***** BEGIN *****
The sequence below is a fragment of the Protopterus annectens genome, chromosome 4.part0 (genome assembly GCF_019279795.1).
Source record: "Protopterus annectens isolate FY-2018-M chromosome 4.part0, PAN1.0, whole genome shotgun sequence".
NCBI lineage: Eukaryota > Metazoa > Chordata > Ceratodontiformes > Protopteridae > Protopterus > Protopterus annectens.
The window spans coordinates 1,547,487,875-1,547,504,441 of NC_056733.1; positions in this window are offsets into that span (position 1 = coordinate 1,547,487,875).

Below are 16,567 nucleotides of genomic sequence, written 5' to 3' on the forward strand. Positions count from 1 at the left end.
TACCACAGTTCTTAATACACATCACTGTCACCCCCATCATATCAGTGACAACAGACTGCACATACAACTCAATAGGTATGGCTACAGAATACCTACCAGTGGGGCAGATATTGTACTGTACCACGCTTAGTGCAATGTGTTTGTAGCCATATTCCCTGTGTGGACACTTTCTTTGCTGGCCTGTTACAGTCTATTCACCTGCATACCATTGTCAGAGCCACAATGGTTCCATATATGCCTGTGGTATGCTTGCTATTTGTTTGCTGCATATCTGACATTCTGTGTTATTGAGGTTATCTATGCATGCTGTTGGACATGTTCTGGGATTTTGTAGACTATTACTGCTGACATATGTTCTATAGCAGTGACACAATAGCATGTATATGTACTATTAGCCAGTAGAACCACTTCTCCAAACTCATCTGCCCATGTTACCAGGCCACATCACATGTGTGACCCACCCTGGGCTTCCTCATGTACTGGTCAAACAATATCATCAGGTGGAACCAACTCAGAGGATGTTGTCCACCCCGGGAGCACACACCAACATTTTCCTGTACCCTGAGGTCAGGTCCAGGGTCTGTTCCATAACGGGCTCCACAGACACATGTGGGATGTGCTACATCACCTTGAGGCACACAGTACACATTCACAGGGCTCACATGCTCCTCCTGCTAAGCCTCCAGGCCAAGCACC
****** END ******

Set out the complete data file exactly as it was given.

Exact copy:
The sequence below is a fragment of the Protopterus annectens genome, chromosome 4.part0 (genome assembly GCF_019279795.1).
Source record: "Protopterus annectens isolate FY-2018-M chromosome 4.part0, PAN1.0, whole genome shotgun sequence".
NCBI lineage: Eukaryota > Metazoa > Chordata > Ceratodontiformes > Protopteridae > Protopterus > Protopterus annectens.
The window spans coordinates 1,547,487,875-1,547,504,441 of NC_056733.1; positions in this window are offsets into that span (position 1 = coordinate 1,547,487,875).

Below are 16,567 nucleotides of genomic sequence, written 5' to 3' on the forward strand. Positions count from 1 at the left end.
TACCACAGTTCTTAATACACATCACTGTCACCCCCATCATATCAGTGACAACAGACTGCACATACAACTCAATAGGTATGGCTACAGAATACCTACCAGTGGGGCAGATATTGTACTGTACCACGCTTAGTGCAATGTGTTTGTAGCCATATTCCCTGTGTGGACACTTTCTTTGCTGGCCTGTTACAGTCTATTCACCTGCATACCATTGTCAGAGCCACAATGGTTCCATATATGCCTGTGGTATGCTTGCTATTTGTTTGCTGCATATCTGACATTCTGTGTTATTGAGGTTATCTATGCATGCTGTTGGACATGTTCTGGGATTTTGTAGACTATTACTGCTGACATATGTTCTATAGCAGTGACACAATAGCATGTATATGTACTATTAGCCAGTAGAACCACTTCTCCAAACTCATCTGCCCATGTTACCAGGCCACATCACATGTGTGACCCACCCTGGGCTTCCTCATGTACTGGTCAAACAATATCATCAGGTGGAACCAACTCAGAGGATGTTGTCCACCCCGGGAGCACACACCAACATTTTCCTGTACCCTGAGGTCAGGTCCAGGGTCTGTTCCATAACGGGCTCCACAGACACATGTGGGATGTGCTACATCACCTTGAGGCACACAGTACACATTCACAGGGCTCACATGCTCCTCCTGCTAAGCCTCCAGGCCAAGCACC